The High Line – Chelsea
Speaking of reinvention, it’s hard not to love this adaptive reuse story, which transformed an old industrial rail line into a stunning urban oasis. It’s a lovely spot to wander on a spring afternoon and you’ll catch cool views along the way. We love starting from the southern end, stopping for snacks at the Chelsea Market, and taking a break to nosh at the 10th Avenue Square, where you get a bird’s eye view of the traffic below. Another unique park nearby worth adding to your list? The newly opened “floating park,” dubbed Little Island.
Grand Central Terminal – Midtown East
This transportation hub has plenty to see even if you’re not rushing for a train. The mural in Vanderbilt Hall is a must-see, and the people-watching here is epic and gives you a snapshot of NYC. Head downstairs not only for yummy eats, but to find the Whispering Wall leading into the dining concourse. Here, you can stand in opposite corners of the cavernous space and whisper your secrets into the corner for your partner in crime to hear in the opposite corner.
Take a free ride on the Staten Island Ferry. Photo courtesy of NYCGo
Staten Island Ferry – Lower Manhattan to Port Richmond
There’s no better way to take in the skyline views and get an up-close view of Lady Liberty without spending a dime than the half-hour ride on one of these hulking orange boats. When we have visitors, it's always on our must-do list. You can hop right back on for the return trip or stick around and explore NYC's oft-forgotten borough when you step off the boat with these 50+ family-friendly picks.
NYPL Main Branch – Midtown East
Situated in the charming Bryant Park, the Stephen A. Schwarzman branch of the New York Public Library is housed in a landmarked Beaux-Arts Building on Fifth Avenue and guarded by the famed Library Lions, Patience and Fortitude, who were named by then-Mayor Fiorello H. LaGuardia during the Great Depression as a constant reminder to New Yorkers of the qualities necessary to see their way through the darkness. Visit to see the stunning architecture and make sure you nab tickets to the Polonsky Exhibition, which includes NYPL-owned treasures like the original Winnie-the-Pooh stuffed animals, Thomas Jefferson’s handwritten copy of the Declaration of Independence, and many more pieces of art and artifacts that belong to the institution.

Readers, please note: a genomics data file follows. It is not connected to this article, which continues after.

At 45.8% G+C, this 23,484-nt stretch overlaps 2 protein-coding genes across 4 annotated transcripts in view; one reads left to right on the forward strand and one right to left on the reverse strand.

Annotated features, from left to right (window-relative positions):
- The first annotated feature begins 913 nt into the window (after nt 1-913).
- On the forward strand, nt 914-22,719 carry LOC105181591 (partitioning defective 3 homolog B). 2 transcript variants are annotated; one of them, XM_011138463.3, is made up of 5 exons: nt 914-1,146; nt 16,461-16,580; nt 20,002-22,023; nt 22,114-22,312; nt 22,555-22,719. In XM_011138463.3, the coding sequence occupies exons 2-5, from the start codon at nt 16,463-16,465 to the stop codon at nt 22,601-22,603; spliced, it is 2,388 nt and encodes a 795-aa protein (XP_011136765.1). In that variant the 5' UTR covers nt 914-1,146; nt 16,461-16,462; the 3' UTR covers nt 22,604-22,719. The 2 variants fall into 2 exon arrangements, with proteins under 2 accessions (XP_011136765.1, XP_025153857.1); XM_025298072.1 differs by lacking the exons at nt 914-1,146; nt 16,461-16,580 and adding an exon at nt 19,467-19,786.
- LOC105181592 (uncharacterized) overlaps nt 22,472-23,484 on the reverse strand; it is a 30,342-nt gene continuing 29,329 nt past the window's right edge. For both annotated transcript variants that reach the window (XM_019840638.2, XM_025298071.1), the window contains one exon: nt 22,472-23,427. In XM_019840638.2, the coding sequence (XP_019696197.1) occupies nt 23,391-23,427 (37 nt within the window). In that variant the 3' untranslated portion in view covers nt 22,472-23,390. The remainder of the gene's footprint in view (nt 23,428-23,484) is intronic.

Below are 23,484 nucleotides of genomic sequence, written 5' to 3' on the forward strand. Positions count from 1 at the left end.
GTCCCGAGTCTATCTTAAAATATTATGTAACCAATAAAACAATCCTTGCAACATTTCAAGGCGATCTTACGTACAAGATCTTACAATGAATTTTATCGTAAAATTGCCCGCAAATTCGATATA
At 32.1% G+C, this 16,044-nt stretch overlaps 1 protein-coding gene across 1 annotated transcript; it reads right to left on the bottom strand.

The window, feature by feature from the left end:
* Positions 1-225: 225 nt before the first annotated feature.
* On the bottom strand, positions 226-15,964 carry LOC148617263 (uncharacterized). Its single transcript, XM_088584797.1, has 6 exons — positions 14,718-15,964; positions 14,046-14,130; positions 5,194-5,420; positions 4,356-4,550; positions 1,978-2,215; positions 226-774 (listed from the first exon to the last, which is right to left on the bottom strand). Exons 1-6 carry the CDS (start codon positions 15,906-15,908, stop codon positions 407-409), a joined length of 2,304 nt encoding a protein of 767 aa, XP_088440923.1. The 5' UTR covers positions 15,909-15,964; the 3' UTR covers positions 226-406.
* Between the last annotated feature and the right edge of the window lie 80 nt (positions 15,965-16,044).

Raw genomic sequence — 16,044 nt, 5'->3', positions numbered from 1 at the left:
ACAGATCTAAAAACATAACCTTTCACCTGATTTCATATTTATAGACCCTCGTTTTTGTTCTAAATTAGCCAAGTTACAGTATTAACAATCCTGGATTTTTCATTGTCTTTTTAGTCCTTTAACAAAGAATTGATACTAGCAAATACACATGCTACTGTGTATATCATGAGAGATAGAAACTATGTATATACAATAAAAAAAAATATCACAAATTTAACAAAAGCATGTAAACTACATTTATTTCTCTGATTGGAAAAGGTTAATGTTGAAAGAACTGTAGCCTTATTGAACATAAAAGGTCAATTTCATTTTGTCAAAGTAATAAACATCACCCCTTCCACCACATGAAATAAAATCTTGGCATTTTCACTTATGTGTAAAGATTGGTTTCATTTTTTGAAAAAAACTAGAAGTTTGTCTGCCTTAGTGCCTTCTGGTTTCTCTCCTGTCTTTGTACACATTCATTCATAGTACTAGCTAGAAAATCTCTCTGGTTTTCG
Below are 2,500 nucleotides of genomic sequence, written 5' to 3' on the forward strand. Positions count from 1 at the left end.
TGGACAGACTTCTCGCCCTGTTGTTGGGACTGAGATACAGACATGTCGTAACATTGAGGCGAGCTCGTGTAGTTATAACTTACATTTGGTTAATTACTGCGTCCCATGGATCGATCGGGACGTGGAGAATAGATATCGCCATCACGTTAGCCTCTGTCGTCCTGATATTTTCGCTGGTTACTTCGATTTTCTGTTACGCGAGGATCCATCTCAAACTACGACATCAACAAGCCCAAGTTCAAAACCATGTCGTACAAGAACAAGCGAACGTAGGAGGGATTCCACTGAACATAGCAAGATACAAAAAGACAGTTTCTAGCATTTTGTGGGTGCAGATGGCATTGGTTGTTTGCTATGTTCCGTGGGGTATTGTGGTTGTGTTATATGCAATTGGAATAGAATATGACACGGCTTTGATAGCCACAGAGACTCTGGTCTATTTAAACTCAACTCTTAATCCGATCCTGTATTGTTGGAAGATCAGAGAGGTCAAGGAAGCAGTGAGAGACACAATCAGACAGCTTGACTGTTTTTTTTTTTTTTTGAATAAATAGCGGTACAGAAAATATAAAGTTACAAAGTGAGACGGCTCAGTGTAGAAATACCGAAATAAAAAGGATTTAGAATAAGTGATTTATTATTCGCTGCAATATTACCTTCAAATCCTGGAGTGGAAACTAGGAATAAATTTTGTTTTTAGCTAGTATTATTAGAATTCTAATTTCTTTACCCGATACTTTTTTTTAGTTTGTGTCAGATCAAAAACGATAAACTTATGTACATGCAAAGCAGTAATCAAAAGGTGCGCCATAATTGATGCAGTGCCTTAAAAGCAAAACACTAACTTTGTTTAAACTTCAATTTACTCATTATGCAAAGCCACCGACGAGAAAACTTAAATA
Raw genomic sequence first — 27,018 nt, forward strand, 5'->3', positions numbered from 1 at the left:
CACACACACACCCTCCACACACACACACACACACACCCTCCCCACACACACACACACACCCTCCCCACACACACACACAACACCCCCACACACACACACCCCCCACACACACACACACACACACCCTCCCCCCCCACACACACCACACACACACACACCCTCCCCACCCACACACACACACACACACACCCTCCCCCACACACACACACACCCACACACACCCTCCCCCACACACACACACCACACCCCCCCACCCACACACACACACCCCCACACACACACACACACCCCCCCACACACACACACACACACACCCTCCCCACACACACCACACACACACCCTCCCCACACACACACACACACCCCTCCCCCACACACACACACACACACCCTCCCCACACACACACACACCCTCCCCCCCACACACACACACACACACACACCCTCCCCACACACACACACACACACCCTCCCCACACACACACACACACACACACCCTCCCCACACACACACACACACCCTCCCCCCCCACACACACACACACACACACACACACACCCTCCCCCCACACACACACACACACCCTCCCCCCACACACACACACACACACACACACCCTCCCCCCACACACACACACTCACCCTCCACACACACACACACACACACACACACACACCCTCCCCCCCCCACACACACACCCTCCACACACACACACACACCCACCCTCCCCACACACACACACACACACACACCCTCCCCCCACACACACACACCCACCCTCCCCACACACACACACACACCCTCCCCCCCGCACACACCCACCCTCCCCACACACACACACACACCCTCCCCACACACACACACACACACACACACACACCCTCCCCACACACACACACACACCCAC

Wall Street – Financial District
Head to this famed street for fun photo ops with the New York Stock Exchange, Brave Girl (a personal favorite!), and to stand on the steps of Federal Hall, where George Washington was inaugurated as the first president of the United States.
Sakura Matsui at the Brooklyn Botanic Garden is an annual rite of spring. Photo courtesy of the BBG
Brooklyn Botanic Garden – Prospect Heights, Brooklyn
Brooklyn’s famed museum of plants is stunning in any season, but it shines during the spring when its Sakura Matsuri Festival pays homage to the cherry blossoms that come to life along its esplanade. Its Japanese Hill-and-Pond Garden is one of the oldest in the United States and its Discovery Garden lets kids roll up their sleeves and get dirty.
Intrepid Sea, Air & Space Museum – Midtown West
When my son was little, this was hands-down our most visited museum. It’s hard not to be impressed by a museum housed in a World War II-era aircraft carrier, which survived a trio of kamikaze attacks while serving in the Pacific, acted as a recovery vehicle in the space race, and houses everything from antique aircraft to the Space Shuttle in its permanent collection. February’s Presidents Day week vacation is always filled with incredible, kid-friendly activities for its annual Kids Week, and it offers a wide range of tours and kid-friendly programming year-round.